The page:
Pea flowers are found through out Western Australia and in a vast array of sizes and colours with some of the more common colours being red, yellow and orange and mixes of these. I’ve neglected them a little with my photographs, well there are two things I’ve neglected, pea flowers and acacias or wattles. I’ve probably neglected pea flowers because I spent so much time in Denmark trying to photograph the purple/blue Hardenbergia flower, I literally spent many days photographing this plant trying to just get one really good picture. There seemed to be a two fold reason, blues in flowers can be difficult to capture well or perhaps it’s just my eyes, and also it seemed that every time you’d get close to a good picture, there would be a deformity in the flower. Same as the picture above, you can see on the right hand side that there are some flowers failing. And acacias I tend to find a little boring, they are just yellow balls usually, not much in the way of character to them and early pictures I took weren’t very exciting, I’ll have to try again in the coming weeks to get some nice acacias.
This little orange ground cover was prolific in one section by the side of the road just out of Kondinin, the flowers look like little pomegranate flowers, but once again my books didn’t have them identified. For this section of my trip I’m really moving fairly fast for the deep south of the state, much of the countryside seems to be fairly similar and I wanted to hit the rich diversity within some of the southern hot spots.
I’m thinking that this little succulent is probably the forming fruit rather than a flower as such, you can see the remains of the flower parts in the centre and the globules on the outside were weren’t water but rather a sticky, waxy type substance.
This Eremophila was by the side of the road in a very dry and uninteresting area. Very sparse vegetation and harsh conditions yet once again, when you look closely you can always find things of interest. In fact just beside the Eremophila bush behind a tree only a couple of metres from the road in the middle of no where with the closest town perhaps 30km away I found this.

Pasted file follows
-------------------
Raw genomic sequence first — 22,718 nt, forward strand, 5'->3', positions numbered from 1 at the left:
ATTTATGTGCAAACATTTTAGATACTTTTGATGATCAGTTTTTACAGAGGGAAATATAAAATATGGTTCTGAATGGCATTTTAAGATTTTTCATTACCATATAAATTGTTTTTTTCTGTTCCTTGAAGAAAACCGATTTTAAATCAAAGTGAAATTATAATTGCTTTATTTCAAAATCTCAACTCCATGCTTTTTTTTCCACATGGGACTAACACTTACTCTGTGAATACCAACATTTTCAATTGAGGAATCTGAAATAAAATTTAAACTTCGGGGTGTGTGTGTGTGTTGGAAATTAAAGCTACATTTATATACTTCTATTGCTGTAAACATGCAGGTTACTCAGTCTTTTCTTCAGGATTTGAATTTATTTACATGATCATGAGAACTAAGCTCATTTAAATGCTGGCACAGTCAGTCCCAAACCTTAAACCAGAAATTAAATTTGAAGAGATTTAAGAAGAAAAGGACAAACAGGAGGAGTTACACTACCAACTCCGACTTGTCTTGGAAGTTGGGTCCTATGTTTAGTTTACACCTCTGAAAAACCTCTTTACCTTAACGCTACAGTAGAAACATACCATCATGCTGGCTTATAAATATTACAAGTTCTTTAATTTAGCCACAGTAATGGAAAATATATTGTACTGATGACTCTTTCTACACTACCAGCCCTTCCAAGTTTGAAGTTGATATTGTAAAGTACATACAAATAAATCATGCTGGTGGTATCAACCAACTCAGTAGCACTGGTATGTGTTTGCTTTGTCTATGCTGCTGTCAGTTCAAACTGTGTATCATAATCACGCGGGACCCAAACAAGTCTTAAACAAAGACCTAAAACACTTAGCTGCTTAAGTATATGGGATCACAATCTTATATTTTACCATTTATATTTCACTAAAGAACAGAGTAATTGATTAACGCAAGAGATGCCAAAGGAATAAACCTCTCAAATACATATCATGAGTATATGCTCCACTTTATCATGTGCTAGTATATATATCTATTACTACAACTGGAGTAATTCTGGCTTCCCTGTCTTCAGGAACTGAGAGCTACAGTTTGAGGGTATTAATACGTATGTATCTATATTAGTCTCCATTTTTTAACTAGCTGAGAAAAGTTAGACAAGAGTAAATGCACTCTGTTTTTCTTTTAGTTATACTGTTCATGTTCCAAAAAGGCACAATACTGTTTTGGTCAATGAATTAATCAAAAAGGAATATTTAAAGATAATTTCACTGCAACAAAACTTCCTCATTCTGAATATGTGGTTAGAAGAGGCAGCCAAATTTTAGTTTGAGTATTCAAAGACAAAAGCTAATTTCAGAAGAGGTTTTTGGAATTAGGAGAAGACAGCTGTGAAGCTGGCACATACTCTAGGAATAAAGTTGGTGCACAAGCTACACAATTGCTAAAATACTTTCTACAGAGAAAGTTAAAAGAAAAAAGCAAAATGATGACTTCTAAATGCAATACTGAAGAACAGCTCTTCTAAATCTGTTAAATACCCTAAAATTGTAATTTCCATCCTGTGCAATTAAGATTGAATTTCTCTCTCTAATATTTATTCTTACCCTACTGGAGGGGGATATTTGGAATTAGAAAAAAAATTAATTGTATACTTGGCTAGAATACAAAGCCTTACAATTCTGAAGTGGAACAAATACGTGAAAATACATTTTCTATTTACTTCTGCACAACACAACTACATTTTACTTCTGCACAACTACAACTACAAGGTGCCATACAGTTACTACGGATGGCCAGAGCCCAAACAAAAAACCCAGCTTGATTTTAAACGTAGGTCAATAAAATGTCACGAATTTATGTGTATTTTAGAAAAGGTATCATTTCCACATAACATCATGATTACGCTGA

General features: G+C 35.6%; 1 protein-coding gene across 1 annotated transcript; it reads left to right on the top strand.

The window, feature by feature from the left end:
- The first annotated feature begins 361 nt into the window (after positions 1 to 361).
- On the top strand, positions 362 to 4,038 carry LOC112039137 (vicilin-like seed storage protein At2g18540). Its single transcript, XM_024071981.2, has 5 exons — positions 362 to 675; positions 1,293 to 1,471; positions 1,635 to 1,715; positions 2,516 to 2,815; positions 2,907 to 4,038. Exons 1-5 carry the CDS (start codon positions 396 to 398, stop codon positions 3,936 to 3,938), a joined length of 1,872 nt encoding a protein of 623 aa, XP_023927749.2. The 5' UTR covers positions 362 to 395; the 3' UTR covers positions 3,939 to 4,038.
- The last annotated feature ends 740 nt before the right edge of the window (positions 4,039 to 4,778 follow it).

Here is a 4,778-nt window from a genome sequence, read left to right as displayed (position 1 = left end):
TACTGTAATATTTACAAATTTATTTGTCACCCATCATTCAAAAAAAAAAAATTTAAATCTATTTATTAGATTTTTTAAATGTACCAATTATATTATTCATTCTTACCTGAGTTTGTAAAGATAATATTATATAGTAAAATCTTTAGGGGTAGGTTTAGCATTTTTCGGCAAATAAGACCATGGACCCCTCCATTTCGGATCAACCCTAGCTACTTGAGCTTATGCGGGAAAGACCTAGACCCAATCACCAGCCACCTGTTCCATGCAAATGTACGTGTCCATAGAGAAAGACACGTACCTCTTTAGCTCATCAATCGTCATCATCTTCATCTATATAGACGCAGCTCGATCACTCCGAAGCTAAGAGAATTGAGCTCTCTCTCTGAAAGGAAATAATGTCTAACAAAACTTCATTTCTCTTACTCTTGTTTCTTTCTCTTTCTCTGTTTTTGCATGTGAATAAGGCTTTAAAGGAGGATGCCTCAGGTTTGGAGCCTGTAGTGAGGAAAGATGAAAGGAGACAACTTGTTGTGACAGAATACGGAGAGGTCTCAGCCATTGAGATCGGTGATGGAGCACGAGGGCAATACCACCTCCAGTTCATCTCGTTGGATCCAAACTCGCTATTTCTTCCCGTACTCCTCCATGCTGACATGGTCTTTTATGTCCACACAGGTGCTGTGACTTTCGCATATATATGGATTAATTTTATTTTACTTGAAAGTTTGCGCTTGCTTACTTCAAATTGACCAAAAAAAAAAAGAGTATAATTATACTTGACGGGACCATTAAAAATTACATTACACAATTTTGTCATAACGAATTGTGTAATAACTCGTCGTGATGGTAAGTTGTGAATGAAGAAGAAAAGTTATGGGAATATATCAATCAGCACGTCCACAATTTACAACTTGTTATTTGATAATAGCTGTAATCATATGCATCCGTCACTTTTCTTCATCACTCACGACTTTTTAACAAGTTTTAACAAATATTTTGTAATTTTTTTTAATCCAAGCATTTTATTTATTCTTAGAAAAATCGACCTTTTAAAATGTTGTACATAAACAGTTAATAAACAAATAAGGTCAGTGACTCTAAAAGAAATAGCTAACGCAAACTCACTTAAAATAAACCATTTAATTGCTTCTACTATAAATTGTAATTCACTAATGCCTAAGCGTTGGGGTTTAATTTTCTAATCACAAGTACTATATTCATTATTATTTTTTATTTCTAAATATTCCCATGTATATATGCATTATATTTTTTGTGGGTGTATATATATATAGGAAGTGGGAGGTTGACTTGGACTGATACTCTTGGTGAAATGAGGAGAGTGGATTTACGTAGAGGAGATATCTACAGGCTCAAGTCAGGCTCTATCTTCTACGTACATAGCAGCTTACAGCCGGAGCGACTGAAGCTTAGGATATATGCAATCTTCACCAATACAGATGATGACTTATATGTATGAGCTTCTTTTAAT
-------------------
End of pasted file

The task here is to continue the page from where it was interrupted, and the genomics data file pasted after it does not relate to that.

A carton of cascade beer, completely intact yet disintegrating in the weather. I wonder what the story is behind this. Someone at some time has put this behind a tree, perhaps expecting to come back for it, perhaps for someone else to pick up, definitely not something you expect to find way out here.
This is the countryside out this way, not really much to look at is is? But at this stop I found the succulent in the picture above, the eremophila, a carton of beer, and all of the following plants.
These are extremely tiny growing on the ground.
Another tiny plant but what a magnificent flower. Yet another one of those plants like the previous one, you see something on the ground but it’s so small you really have no idea what it might be until you look at the pictures later.
Yes this is what’s known as the swirly, spiral, fluffy plant. I don’t think I need to add any more to that. (edit – actually found the plant later, cottony bluebush)
A very small everlasting type flower, at least that’s what I’m calling it, it has the papery shiny type leaf of the flowers often grouped as “everlastings”.
I believe this is a variety of bluebush, it’s not the flower as such as they are insignificant but this is the seedcase, the colour is magnificent.
I believe these are a seedcase rather than a flower and I’ve found them all the way from Kalbarri down, very soft like a spongy cushion and small, this is perhaps 3cm across, a small annual plant of some type.
All of these photos on the post except for the first two that I found further down the road closer to Kondinin were plants I found in the arid bush land I showed you earlier. Without walking too far from the car either as the flies were pretty bad. I also ate some small yellow berries, I’d eaten some of the same ones up in Kalbarri and they are very sweet, I must go and look them up in my “Wild food plants” book.